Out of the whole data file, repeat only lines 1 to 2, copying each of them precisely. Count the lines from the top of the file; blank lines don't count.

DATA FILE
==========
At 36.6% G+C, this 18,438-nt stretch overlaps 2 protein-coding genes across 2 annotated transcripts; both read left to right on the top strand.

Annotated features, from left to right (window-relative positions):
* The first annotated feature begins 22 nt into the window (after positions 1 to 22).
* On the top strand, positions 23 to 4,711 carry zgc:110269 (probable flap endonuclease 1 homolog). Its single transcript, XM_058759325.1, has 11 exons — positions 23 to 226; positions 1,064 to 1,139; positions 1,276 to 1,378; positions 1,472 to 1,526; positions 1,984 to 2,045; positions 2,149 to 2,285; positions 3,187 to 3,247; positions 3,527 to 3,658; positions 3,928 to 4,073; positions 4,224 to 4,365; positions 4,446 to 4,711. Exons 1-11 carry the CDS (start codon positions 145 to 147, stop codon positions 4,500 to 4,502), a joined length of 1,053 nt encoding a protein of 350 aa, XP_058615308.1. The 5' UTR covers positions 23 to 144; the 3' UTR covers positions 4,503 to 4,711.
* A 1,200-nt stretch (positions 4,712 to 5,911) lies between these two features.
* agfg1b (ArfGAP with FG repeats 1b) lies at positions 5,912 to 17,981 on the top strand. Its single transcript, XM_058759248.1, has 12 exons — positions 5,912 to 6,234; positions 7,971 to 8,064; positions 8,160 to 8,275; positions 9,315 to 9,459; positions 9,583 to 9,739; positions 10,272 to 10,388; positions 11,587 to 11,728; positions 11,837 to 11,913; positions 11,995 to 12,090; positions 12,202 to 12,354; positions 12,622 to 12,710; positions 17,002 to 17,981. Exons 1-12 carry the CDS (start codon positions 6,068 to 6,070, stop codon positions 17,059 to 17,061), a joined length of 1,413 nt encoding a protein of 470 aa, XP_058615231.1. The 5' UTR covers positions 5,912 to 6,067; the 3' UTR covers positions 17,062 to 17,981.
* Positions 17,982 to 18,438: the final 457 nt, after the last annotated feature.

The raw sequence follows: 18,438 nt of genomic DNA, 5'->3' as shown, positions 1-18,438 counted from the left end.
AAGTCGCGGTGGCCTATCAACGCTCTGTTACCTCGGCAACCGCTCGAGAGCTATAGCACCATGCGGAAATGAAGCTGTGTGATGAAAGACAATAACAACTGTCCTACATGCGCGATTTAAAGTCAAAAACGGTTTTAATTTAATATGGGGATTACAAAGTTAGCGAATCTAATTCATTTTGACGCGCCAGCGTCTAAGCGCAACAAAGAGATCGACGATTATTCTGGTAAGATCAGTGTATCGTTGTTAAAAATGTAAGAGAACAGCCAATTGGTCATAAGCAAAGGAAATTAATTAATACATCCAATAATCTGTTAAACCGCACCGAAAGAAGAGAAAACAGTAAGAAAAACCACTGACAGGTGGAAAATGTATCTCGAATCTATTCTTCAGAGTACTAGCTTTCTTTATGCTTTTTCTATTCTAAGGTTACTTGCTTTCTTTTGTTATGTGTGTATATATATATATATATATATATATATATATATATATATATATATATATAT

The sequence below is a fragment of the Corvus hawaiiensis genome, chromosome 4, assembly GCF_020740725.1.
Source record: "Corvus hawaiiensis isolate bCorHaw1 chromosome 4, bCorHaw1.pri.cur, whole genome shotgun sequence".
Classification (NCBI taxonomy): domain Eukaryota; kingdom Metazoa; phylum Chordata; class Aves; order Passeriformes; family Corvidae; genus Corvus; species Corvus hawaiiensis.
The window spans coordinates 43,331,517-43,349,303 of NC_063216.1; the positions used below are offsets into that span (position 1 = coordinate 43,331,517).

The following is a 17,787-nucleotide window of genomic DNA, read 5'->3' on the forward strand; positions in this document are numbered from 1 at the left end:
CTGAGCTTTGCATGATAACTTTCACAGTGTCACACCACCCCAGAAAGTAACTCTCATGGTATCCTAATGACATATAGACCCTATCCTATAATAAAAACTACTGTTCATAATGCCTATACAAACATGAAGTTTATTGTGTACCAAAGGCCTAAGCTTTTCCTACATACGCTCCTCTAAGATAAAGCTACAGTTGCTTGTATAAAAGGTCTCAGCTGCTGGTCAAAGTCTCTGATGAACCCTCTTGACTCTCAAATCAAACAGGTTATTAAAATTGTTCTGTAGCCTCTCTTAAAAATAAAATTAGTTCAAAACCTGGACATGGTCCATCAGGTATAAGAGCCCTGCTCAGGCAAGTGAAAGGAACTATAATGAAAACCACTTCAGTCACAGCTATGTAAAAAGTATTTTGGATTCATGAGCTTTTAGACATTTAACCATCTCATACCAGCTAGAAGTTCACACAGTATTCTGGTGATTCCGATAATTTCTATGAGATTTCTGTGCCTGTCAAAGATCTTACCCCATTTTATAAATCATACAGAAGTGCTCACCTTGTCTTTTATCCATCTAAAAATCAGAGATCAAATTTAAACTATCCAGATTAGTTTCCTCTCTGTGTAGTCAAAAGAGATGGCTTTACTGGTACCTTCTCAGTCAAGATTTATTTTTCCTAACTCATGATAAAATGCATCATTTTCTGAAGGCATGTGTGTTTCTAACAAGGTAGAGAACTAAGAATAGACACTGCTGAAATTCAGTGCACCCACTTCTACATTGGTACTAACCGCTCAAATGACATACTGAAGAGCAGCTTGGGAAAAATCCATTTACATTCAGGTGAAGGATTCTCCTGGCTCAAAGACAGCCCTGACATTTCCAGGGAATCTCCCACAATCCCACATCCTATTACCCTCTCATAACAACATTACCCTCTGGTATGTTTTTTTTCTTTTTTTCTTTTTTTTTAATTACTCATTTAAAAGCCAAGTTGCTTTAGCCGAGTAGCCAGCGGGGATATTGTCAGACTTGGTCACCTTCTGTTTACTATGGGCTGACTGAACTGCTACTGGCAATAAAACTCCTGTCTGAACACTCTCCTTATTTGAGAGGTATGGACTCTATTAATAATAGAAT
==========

At 36.6% G+C, this 18,438-nt stretch overlaps 2 protein-coding genes across 2 annotated transcripts; both read left to right on the top strand.

Annotated features, from left to right (window-relative positions):